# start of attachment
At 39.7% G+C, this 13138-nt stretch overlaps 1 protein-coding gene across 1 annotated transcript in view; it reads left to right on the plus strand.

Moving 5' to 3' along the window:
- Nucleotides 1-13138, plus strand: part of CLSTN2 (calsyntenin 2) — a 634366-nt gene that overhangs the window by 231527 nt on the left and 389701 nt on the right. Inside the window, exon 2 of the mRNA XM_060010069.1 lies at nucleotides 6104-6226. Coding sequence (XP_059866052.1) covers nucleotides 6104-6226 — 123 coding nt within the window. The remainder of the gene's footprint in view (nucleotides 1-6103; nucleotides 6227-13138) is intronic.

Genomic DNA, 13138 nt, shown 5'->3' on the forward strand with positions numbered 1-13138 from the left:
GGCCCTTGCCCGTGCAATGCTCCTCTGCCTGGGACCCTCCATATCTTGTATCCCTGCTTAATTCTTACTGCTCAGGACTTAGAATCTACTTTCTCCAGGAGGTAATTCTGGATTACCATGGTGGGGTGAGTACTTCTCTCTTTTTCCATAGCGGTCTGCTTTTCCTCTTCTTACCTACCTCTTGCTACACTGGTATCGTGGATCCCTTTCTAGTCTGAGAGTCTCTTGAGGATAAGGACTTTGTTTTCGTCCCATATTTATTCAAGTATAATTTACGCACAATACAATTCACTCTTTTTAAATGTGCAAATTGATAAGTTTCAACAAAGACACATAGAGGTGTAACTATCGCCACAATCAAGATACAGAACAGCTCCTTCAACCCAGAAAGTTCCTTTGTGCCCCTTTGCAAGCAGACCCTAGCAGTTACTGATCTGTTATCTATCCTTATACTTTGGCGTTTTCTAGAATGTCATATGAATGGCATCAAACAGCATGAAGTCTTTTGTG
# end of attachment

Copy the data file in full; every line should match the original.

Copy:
At 39.7% G+C, this 13138-nt stretch overlaps 1 protein-coding gene across 1 annotated transcript in view; it reads left to right on the plus strand.

Moving 5' to 3' along the window:
- Nucleotides 1-13138, plus strand: part of CLSTN2 (calsyntenin 2) — a 634366-nt gene that overhangs the window by 231527 nt on the left and 389701 nt on the right. Inside the window, exon 2 of the mRNA XM_060010069.1 lies at nucleotides 6104-6226. Coding sequence (XP_059866052.1) covers nucleotides 6104-6226 — 123 coding nt within the window. The remainder of the gene's footprint in view (nucleotides 1-6103; nucleotides 6227-13138) is intronic.

Genomic DNA, 13138 nt, shown 5'->3' on the forward strand with positions numbered 1-13138 from the left:
GGCCCTTGCCCGTGCAATGCTCCTCTGCCTGGGACCCTCCATATCTTGTATCCCTGCTTAATTCTTACTGCTCAGGACTTAGAATCTACTTTCTCCAGGAGGTAATTCTGGATTACCATGGTGGGGTGAGTACTTCTCTCTTTTTCCATAGCGGTCTGCTTTTCCTCTTCTTACCTACCTCTTGCTACACTGGTATCGTGGATCCCTTTCTAGTCTGAGAGTCTCTTGAGGATAAGGACTTTGTTTTCGTCCCATATTTATTCAAGTATAATTTACGCACAATACAATTCACTCTTTTTAAATGTGCAAATTGATAAGTTTCAACAAAGACACATAGAGGTGTAACTATCGCCACAATCAAGATACAGAACAGCTCCTTCAACCCAGAAAGTTCCTTTGTGCCCCTTTGCAAGCAGACCCTAGCAGTTACTGATCTGTTATCTATCCTTATACTTTGGCGTTTTCTAGAATGTCATATGAATGGCATCAAACAGCATGAAGTCTTTTGTG